Tuesday, January 12, 2016
Open Society, Tow and Other Foundations Release Blueprint for Youth Justice Reform
Amidst growing national concern over treatment of youth in our nation's justice system, the Youth Transition Funders Group (YTFG) released today a timely update of its seminal Blueprint for Youth Justice Reform. Drawing upon new research, the Blueprint provides concrete policy recommendations aimed at improving the well-being and life outcomes for young people up to age 25 who are involved in or at risk of entering our nation's juvenile and criminal justice systems.
Each year, hundreds of thousands of vulnerable young people, primarily youth of color, are funneled into the justice system—a system ill-equipped to meet their needs or foster their development. Study after study has proven that reliance on punishment and incarceration is harmful to young people and is associated with increased rates of reoffending, strained family relationships, lower educational and vocational attainment, and incarceration later in life.
"Since the first iteration of the Blueprint over a decade ago, we've continued to see a national shift toward more restorative and rehabilitative justice practices," said Diane Sierpina, Director of Justice Programs at The Tow Foundation and co-chair of the YTFG's Youth Justice Work Group. "We felt it was important to draw public attention to the latest research and capitalize on national momentum for reform. State and national policy changes, as well as Supreme Court decisions, reflect an understanding that age and development must be primary considerations when dealing with young people caught up in the justice system."
The key recommendations for justice reform are the following:
- Divert youth from the justice system
- Eliminate racial and ethnic disparities
- Engage youth, families and communities
- Improve cross-system collaboration
- Ensure access to quality legal counsel
- Keep youth out of adult courts, jails and prisons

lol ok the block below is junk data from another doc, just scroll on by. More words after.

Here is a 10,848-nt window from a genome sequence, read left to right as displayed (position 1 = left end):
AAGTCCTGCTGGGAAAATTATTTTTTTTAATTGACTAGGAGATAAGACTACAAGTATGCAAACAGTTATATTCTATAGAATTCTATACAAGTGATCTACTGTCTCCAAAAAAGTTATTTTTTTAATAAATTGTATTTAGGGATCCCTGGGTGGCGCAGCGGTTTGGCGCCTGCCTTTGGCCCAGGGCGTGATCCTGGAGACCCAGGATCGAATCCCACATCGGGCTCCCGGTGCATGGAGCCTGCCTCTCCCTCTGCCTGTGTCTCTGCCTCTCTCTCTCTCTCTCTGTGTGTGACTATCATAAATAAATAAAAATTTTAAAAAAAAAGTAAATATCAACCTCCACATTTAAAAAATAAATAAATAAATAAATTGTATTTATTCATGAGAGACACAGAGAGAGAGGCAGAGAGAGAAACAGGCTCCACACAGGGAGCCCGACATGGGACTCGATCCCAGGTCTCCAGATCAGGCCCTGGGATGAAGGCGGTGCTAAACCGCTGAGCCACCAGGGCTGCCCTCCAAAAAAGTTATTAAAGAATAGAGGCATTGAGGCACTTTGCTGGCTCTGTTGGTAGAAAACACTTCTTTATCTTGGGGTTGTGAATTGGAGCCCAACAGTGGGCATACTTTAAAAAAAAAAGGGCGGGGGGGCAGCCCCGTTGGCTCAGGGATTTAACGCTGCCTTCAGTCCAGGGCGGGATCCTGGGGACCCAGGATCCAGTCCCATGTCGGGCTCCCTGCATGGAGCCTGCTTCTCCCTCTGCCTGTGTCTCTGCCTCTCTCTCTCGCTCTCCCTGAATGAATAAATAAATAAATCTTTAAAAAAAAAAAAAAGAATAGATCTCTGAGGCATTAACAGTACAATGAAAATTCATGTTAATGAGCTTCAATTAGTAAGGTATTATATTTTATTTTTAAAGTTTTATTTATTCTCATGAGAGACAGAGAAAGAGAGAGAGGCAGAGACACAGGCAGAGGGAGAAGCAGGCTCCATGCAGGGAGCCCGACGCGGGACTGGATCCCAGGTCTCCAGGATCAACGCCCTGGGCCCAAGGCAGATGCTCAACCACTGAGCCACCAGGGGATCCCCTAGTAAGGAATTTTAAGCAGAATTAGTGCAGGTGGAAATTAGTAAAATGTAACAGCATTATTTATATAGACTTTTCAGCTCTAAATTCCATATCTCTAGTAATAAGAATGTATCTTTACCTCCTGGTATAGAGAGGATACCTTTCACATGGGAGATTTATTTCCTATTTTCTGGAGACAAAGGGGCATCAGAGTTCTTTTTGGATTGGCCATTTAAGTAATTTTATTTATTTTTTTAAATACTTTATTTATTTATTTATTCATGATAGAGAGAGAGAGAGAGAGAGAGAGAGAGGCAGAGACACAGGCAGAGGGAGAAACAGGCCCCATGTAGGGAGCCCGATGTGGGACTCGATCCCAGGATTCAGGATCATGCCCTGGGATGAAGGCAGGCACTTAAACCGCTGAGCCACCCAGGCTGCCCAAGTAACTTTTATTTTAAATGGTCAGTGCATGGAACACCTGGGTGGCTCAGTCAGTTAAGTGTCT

- Create a range of effective community-based supports
- Recognize and serve subpopulations of youth
- End the use of detention and confinement for youth
- Improve aftercare and reentry
The Blueprint also highlights the distinct role that philanthropy plays in reform at the local, state and national levels.
"Foundations are critical to advancing reform," explained Luisa Taveras, Program Officer within the Justice Fund at the Open Society Foundations and Co-Chair of YTFG's Youth Justice Work Group. "Philanthropy has fueled large-scale systems change as well as targeted investments in research, education, and advocacy that continue to move the dial in the right direction. Our hope is that all funders who invest in improving the well-being of young people – whether in education, child welfare, youth development, housing or health – will see how justice reform intersects with their work and join the movement."
The Blueprint aligns with YTFG's recent publication, Investing to Improve the Well-Being of Vulnerable Youth and Young Adults: Recommendations for Policy and Practice, which emphasizes the need for policies and programs that support the healthy development of young people across a broad set of domains, including cognitive, social and emotional development, mental health and wellness, physical health, safety and economic well-being.
Copies of the Blueprint for Youth Justice Reform and the YTFG's Well-Being Framework are available at www.ytfg.org/Blueprint.
The Youth Transition Funders Group (YTFG) is a national network of foundations whose mission is to help all youth make a successful transition to adulthood by age 25. The Youth Justice Work Group (YJWG) of YTFG comprises local, regional and national funders who are dedicated to promoting fair, effective and age-appropriate treatment and interventions for young people up to age 25 involved in the juvenile and criminal justice systems.